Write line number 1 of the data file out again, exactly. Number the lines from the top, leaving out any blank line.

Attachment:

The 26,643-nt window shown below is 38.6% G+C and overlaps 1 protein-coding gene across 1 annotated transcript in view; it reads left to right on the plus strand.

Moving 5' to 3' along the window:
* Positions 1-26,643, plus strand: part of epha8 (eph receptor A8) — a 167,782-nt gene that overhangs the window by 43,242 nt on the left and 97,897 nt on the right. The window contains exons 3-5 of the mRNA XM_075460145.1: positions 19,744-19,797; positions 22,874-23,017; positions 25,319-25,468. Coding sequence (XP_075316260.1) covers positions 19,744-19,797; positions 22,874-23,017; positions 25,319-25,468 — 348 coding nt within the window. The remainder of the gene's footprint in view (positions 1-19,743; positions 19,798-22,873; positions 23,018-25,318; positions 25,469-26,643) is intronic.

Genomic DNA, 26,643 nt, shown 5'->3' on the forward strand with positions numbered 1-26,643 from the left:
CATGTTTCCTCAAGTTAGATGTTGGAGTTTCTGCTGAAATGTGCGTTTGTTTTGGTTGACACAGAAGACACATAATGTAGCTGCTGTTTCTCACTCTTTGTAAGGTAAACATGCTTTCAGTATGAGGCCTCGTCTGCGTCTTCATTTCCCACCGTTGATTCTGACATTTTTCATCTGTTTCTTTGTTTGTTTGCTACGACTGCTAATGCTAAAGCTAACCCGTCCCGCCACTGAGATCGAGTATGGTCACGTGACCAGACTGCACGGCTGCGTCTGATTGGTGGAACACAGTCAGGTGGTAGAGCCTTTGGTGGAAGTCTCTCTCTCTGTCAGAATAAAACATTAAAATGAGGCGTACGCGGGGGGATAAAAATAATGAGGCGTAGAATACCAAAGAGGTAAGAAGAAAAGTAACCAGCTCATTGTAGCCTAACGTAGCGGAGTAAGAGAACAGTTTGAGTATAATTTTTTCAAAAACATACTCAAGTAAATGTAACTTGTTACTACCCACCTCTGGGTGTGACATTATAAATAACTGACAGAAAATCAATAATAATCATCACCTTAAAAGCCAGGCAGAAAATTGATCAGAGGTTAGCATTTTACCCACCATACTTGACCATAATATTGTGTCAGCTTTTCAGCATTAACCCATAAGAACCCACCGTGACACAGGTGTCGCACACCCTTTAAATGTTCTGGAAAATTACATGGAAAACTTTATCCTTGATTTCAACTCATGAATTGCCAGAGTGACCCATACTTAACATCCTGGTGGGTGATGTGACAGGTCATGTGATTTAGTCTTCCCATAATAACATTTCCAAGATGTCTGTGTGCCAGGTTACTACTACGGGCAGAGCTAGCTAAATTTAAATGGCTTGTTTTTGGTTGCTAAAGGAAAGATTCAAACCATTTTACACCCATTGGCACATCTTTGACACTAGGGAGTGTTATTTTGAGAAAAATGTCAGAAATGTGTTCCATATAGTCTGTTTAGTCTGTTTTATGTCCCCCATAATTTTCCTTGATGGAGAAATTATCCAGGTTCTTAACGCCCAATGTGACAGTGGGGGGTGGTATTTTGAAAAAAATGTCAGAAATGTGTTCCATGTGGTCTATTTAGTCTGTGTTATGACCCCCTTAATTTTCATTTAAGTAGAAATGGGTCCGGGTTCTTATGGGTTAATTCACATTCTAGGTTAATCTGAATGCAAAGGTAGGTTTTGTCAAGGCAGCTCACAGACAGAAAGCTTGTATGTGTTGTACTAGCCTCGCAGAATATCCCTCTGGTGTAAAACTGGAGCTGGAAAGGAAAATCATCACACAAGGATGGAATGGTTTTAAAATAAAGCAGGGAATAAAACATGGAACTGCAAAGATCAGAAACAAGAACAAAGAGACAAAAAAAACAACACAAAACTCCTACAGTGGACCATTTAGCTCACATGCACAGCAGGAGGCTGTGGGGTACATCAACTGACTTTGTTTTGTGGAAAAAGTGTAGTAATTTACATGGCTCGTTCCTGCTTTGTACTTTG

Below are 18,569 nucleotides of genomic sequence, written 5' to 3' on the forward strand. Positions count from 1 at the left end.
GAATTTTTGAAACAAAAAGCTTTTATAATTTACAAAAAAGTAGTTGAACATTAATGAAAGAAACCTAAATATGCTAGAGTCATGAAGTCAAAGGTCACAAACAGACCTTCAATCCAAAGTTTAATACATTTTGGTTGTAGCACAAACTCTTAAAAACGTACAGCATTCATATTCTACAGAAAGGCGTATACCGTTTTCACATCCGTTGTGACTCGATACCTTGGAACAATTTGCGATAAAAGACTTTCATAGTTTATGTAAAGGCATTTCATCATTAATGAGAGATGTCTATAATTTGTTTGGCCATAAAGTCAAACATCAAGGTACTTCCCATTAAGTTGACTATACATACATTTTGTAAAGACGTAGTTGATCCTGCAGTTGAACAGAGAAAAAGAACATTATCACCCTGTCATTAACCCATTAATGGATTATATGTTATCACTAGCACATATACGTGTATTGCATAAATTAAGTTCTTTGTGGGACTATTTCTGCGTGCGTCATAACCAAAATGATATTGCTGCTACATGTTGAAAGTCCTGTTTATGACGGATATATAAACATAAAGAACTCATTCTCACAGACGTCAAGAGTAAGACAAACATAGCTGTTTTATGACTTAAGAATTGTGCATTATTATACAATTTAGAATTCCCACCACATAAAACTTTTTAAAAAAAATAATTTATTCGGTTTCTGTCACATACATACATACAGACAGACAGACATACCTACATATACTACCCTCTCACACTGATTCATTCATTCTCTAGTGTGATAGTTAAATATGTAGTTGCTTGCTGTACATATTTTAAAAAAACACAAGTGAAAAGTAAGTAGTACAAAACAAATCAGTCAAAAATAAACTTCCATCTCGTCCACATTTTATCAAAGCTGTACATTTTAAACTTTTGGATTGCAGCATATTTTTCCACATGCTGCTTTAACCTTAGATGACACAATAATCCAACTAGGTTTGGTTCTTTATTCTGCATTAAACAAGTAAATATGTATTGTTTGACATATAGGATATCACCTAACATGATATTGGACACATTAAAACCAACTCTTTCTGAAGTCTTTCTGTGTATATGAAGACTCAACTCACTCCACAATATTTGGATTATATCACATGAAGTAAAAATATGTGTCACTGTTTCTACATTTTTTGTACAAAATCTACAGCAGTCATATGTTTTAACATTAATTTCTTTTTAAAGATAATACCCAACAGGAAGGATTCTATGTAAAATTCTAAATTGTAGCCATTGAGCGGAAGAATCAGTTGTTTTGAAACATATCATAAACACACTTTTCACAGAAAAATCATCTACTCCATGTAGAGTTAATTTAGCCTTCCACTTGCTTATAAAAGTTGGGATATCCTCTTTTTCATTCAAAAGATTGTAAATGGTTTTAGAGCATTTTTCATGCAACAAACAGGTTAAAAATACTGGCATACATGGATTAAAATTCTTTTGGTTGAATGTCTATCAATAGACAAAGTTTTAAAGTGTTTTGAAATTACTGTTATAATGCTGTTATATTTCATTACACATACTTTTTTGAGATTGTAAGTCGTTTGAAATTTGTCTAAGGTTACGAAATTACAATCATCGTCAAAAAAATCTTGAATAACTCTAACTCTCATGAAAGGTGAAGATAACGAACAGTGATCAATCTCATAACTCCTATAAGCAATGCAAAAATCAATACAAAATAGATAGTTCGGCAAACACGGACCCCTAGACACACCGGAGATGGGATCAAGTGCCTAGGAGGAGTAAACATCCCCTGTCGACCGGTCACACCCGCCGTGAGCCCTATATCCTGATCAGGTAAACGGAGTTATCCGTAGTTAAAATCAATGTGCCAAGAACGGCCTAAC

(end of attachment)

The 26,643-nt window shown below is 38.6% G+C and overlaps 1 protein-coding gene across 1 annotated transcript in view; it reads left to right on the plus strand.